To hear people waxing nostalgic about the golden days of "Classic" EverQuest, you might be fooled into thinking everyone was happy to live in that pre-lapsarian world. They weren't. The atmosphere I recall, both in game and on the forums, was an uncomfortable melange of hyperactive excitement coming from the ever-growing flood of new players like myself and an increasingly uncomfortable and cynical impatience that seemed to be settling over those who'd done their six months.

It must have been plain to the developers back then that something would have to change if the numbers were going to carry on heading in the right direction. The game was opening new servers regularly to meet the growing demand but how many of those players would stick around once they hit fifty?

The solution to the problem was already baked into the structure of the game, of course. More levels. Sony Online Entertainment set out on a course they and their successor, Daybreak Games, has followed unerringly ever since: expand the game, don't change it.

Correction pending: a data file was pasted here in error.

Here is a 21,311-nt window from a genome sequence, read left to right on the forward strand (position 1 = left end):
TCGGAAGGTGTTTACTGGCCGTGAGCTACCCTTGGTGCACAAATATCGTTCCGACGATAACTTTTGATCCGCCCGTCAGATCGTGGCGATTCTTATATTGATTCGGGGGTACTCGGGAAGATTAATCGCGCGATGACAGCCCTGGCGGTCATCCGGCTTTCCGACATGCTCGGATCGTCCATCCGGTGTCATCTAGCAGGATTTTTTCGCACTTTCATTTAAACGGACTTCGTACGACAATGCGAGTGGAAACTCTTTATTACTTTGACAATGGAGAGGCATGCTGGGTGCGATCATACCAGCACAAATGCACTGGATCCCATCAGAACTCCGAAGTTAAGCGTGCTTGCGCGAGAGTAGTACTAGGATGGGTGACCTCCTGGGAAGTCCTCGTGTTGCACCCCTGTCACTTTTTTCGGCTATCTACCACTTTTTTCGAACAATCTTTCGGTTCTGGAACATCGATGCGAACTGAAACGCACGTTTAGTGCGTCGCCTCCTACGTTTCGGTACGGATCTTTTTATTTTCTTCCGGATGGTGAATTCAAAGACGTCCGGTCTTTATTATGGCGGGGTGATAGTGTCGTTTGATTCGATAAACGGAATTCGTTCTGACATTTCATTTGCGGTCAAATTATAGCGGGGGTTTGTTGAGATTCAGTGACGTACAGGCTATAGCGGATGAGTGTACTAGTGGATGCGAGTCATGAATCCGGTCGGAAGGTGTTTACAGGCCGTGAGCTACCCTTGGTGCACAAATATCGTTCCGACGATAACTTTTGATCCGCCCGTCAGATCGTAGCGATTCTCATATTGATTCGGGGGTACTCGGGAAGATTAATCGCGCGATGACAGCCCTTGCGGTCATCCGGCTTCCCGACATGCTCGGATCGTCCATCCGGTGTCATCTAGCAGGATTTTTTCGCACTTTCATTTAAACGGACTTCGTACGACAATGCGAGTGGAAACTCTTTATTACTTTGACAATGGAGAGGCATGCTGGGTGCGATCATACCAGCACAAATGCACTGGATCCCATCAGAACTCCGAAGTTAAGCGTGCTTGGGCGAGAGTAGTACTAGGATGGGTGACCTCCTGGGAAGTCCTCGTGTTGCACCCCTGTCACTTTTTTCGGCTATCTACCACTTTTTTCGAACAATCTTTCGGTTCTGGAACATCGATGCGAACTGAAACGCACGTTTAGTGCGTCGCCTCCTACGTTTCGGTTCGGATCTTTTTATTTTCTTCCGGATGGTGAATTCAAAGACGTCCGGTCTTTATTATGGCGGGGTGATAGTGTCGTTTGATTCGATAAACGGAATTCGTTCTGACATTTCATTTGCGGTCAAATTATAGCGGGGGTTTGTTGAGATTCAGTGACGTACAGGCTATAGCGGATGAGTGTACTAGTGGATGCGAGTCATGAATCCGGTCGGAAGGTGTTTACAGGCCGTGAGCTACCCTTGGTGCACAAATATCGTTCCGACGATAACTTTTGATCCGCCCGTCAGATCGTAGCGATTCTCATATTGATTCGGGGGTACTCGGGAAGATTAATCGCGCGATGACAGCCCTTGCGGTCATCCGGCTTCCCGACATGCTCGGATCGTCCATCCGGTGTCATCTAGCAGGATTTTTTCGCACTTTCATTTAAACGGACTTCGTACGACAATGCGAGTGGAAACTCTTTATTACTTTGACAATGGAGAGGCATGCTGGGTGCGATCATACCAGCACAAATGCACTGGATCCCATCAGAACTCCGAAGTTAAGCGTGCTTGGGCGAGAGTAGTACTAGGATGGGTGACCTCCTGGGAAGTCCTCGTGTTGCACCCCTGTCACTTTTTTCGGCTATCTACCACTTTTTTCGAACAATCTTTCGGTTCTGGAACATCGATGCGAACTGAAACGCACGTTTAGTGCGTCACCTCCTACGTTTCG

"Expansion", in this context, was a concept entirely new to me. I was familiar with Campaigns and Adventures but the idea that you might "expand" the entire game by adding more of what was already there around the edges seemed astonishing.

From the very start EverQuest expansions included a lifting of the level cap. The first, Ruins of Kunark, added ten, taking the total to sixty. That turned out to be a huge change. RoK was so vast  and those extra ten levels made such a difference to what was possible, it felt like a different game altogether.

From then onwards levels were doled out more sparingly. The next step up had to wait until 2002's Planes of Power, the game's fourth expansion and even then the cap rose by only five levels, to sixty-five, setting a pattern that has persisted ever since, with several expansions passing before another five levels are doled out.

The unnamed, twenty-sixth expansion this autumn will add the ritual five, bringing the grand total to 115. In terms of power, a Level 115 character will be to a Level 50 as a supernova is to a birthday candle. This brings problems.

As many MMORPG developers have discovered, even success can be problematic. By any measure, an online video game that can still maintain a population sufficiently large to justify the production of new, paid-for content twenty years on has to be taken for a success. But a success for whom?